IP Addresses and Subnetting

IP (Internet Protocol) addresses are 32-bit numbers that identify a specific device on an internetwork. These addresses are broken down into four octets (a synonym for byte) and are written with periods (dots) separating the octets. For example, an IP address for a particular machine would be written as

IP adddresses are broken down into 3 network classes: Class A, Class B, Class C. A class A IP network uses the first octet (8 bits) for the network number, and 24-bits (the last three octets) for the host machine number. A class A address therefore can represent up to 254 different networks, each having up to 16,777,216 host computers. A Class B address uses 16-bits for the network address and 16-bits for the host address, giving 65,533 networks, each with 65,533 hosts. A Class C address can have 16,777,214 network addresses, with each network having 254 hosts. Note that a host can be a server, a desktop computer, a router, a terminal server, or some other device. Each of these devices requires a unique IP address if it is to communicate over a TCP/IP network.

In order to identify the number of bits reserved for the network number, the concept of the netmask was devised. A netmask for a Class C address would be written as

indicating that the last 8-bits of the address are reserved for host addresses.

The concept of classes has recently given way to another form of specifying the number of bits reserved for network addresses. This new terminology refers to an IP address followed by the number of bits reserved for the network number. For example

is now the preferred method of indicating what was formerly referred to as a Class C address. Because the slash character separates the network number from the number of bits in the subnet mask, it is referred to as a "slash 24". This method combines the network address and the subnet mask in one. Newer routers can recognize this notation.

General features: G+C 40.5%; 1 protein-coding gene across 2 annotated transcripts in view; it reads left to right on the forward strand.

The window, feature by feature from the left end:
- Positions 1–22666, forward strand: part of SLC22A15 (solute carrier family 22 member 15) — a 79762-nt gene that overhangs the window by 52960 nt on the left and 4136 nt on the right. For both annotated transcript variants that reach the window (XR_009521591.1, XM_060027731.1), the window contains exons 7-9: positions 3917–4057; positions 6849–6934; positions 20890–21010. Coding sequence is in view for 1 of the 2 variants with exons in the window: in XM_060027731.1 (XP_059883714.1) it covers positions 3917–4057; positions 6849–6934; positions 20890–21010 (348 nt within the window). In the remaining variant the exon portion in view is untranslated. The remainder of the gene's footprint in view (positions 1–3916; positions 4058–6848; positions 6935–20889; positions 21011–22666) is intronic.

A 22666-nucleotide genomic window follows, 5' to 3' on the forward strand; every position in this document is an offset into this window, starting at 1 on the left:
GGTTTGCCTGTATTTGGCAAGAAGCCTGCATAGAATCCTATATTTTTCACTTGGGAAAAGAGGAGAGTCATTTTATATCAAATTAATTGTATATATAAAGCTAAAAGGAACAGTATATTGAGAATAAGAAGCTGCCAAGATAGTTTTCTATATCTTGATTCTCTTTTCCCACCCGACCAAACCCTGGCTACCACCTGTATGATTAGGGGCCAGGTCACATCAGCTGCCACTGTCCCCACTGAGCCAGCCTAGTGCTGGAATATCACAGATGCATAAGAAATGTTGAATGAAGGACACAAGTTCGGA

Classless Internet Domain Routing, or CIDR (pronounced like "cider"), is an attempt by the IETF to address the explosion in the proliferation of IP addresses on the Internet. Most people have been led to believe that CIDR addressing is an attempt to conserve IP addresses. The actual benefit is to allow ISPs to aggregate the number of routes in their router's routing tables. While CIDR addressing does allow ISPs to assign addresses based on the actual size of a customer's network, it actually wastes some otherwise usable addresses. Howvever, this loss of address space is offset by the need to aggregate routes, since this allows routers to operate more efficiently, resulting in the faster transmission of traffic on the Internet.

WAN Page Ray's Home Page E-Mail Me

Creation Date: Saturday, October 19, 1996
Last Modified: Saturday, November 30, 1996
Copyright © Ray Smith, 1996